Ripe Pickings in the Public Sector

IR35 enquiries on the increase

Some of you may have noticed a recent trend in IR35 enquiry selection – public sector workers.

Certainly, over recent months, a good number of new IR35 enquiries involve those contractors providing their services to governmental departments. Is it a coincidence that last year’s review of public sector appointments and all the hysteria that surrounded the issue has resulted in more IR35 compliance checks in this area? HMRC are at pains to point out that it has always carried out compliance reviews in the public sector and do not want people to think that the 2012 review has resulted in them for the first time considering the IR35 risk in this area. 

It is true that HMRC have historically conducted IR35 enquiries where the end client has been a public body but the political and media fed hysteria that led to last year’s attack on contracting in the public sector together with so much intelligence readily available to HMRC has sharpened the Revenue's focus in this area. 

Back in May 2012 when the new approach to IR35 administration was heralded we were told that the first crop of enquiries were to be concentrated on those considered to be high risk. Whilst we were given some signposts as to what constituted 'high risk' the exact criteria was and is not known. The fog however is slowly lifting as it is becoming clear that contractors plying their trade in the realm of the public sector are vulnerable to being selected for an IR35 audience with HMRC. Even more so if they are high earners as they will be particularly attractive to HMRC because the potential tax and NIC yield is so much greater of course.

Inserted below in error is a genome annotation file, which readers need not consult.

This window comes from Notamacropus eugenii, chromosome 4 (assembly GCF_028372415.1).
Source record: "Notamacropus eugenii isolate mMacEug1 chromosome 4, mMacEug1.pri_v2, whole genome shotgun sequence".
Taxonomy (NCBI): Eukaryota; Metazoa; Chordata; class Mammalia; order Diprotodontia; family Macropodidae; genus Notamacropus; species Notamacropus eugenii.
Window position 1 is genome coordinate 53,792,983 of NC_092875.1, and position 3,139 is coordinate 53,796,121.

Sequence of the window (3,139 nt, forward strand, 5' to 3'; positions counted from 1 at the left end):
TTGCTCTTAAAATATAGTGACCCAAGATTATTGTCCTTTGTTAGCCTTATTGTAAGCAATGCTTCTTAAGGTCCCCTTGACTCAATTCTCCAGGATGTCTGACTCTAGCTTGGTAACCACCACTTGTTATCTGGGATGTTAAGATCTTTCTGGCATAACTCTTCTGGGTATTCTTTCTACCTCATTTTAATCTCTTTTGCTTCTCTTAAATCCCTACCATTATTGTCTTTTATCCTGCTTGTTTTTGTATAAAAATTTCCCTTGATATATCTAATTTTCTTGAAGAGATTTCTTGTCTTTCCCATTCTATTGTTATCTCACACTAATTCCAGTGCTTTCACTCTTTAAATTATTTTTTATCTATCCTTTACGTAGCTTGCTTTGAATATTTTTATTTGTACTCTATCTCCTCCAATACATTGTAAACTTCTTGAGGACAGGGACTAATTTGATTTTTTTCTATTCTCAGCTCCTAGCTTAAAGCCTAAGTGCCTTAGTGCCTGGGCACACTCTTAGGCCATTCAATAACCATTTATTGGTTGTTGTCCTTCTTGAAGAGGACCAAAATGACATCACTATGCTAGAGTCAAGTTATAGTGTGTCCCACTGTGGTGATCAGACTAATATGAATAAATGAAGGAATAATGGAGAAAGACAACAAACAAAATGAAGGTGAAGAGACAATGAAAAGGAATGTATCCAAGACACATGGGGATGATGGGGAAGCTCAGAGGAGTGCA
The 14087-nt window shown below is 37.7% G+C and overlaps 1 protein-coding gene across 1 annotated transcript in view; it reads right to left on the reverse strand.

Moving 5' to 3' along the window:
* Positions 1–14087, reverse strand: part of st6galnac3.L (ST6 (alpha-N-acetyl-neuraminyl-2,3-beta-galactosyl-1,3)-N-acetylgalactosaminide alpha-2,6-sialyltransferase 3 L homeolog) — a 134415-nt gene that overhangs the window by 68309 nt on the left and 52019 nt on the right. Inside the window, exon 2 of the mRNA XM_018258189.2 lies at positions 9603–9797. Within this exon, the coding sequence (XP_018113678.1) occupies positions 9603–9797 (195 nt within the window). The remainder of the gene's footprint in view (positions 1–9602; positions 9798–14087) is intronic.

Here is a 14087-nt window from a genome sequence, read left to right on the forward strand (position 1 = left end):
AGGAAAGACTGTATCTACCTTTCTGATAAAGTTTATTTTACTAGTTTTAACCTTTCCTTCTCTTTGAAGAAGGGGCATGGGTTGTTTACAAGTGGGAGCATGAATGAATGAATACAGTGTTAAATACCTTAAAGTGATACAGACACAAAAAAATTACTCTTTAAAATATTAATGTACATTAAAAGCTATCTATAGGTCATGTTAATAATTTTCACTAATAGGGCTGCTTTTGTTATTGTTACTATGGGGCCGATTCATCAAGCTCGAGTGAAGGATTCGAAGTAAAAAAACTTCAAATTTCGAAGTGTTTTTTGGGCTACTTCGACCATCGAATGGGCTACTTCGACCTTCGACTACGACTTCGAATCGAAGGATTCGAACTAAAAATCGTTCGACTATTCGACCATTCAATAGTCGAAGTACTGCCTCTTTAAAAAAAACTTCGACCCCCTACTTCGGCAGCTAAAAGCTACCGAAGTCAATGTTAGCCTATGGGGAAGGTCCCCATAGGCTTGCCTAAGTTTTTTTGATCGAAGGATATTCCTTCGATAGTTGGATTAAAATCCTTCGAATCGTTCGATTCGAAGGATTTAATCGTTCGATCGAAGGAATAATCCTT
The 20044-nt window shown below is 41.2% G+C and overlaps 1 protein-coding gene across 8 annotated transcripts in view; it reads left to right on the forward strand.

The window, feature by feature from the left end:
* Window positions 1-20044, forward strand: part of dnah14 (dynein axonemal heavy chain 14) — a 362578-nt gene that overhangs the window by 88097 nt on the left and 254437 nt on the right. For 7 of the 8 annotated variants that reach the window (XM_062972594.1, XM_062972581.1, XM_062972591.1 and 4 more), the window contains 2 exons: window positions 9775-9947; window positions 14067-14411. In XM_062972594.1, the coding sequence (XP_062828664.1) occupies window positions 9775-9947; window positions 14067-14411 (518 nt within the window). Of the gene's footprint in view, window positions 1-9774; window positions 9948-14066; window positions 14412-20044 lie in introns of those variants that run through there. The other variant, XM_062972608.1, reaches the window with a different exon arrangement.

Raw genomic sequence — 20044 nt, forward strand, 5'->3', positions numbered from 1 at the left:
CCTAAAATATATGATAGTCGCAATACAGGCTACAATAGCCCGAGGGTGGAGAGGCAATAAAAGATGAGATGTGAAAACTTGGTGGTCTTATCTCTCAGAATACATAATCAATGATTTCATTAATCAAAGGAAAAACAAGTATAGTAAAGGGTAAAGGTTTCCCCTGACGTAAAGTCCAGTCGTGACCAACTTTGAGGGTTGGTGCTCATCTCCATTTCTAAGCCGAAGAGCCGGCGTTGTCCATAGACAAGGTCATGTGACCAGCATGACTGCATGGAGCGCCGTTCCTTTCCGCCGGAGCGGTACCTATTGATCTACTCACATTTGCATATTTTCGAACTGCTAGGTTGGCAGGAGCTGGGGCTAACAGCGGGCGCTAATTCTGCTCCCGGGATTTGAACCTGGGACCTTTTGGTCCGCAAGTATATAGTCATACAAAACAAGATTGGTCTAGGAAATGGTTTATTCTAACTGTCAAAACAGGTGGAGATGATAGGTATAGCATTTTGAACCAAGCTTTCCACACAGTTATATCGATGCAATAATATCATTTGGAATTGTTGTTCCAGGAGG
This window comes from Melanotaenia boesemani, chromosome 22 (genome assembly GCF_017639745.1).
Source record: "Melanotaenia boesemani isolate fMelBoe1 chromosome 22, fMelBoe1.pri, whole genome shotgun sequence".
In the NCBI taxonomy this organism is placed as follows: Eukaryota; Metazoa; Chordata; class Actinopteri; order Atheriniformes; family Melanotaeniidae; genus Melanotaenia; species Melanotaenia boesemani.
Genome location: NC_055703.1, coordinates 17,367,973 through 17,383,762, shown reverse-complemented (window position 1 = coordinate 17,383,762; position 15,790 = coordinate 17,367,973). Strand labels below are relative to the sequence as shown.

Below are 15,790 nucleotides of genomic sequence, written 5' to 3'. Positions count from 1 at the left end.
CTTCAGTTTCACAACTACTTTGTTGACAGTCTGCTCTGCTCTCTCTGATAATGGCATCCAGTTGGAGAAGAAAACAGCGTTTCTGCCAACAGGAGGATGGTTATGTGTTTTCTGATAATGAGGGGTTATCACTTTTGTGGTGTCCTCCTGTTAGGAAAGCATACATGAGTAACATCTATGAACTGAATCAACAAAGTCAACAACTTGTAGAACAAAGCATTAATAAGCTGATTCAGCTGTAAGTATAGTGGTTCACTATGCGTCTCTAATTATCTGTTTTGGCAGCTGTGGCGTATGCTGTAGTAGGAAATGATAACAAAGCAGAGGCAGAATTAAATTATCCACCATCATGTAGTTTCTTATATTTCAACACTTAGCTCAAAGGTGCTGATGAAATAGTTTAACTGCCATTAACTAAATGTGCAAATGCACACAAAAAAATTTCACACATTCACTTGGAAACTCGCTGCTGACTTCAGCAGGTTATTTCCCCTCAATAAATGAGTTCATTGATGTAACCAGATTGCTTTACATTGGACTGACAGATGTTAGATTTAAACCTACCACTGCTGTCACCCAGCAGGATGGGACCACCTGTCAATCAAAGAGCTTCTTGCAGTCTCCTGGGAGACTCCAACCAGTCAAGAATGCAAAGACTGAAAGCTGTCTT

Many of those unfortunate freelancers that are currently undergoing enquiry and whom the writer has come into contact with, do not have the protection of tax enquiry insurance (TEI). As such their vulnerability is enhanced because, as accountants and advisers, you know that professional costs play a significant role in a taxpayer’s decision as to whether or not to continue battling with HMRC, particularly when an enquiry has been running for a lengthy period. TEI or tax loss insurance removes that barrier to a contractor's decision making and allows them the freedom to pursue the fight with the Revenue for as long as it takes.

Despite HMRC's assurances that they will close down any enquiry at the earliest stage where there is compelling evidence to do so, this does not always appear to be the case for those contracting to public bodies. In some cases the Revenue are reverting to type by insisting in approaching the relevant governmental department despite the evidence laid before them. In these cases typical enquiry time could be up to 20 hours from start to finish, possibly more depending on the quality of your client's and the end client's evidence.

For those contractors who are unprotected their defence fees will have to be met by their companies. To compound the misery further such costs are not deductible for corporation tax purposes. Only if an enquiry relates specifically to the trading income and as a result of the enquiry no additional profits are brought within the charge to tax, can any costs incurred in dealing with that enquiry be allowed for tax purposes. An IR35 enquiry falls within the ambit of PAYE and is therefore not a corporation tax enquiry.

Whilst the cost of TEI or tax loss insurance may also fail to be an allowable tax deduction at least the contractor's PSC is not out of pocket in the event of an enquiry.

HMRC has confirmed that it is on course to hit 230 IR35 enquiries by March of this year which the department had previously committed to publicly. That figure is set to double in the coming financial year so this current trend may be the tip of the iceberg.

The time for your clients to act is now as they could be next in  line of HMRC's fire. For the sake of just over a hundred pounds for TEI or several hundred pounds for tax loss insurance per annum, your freelance clients could save themselves thousands of pounds and a lot of sleepless nights and heartache.

By:Steven Bailey

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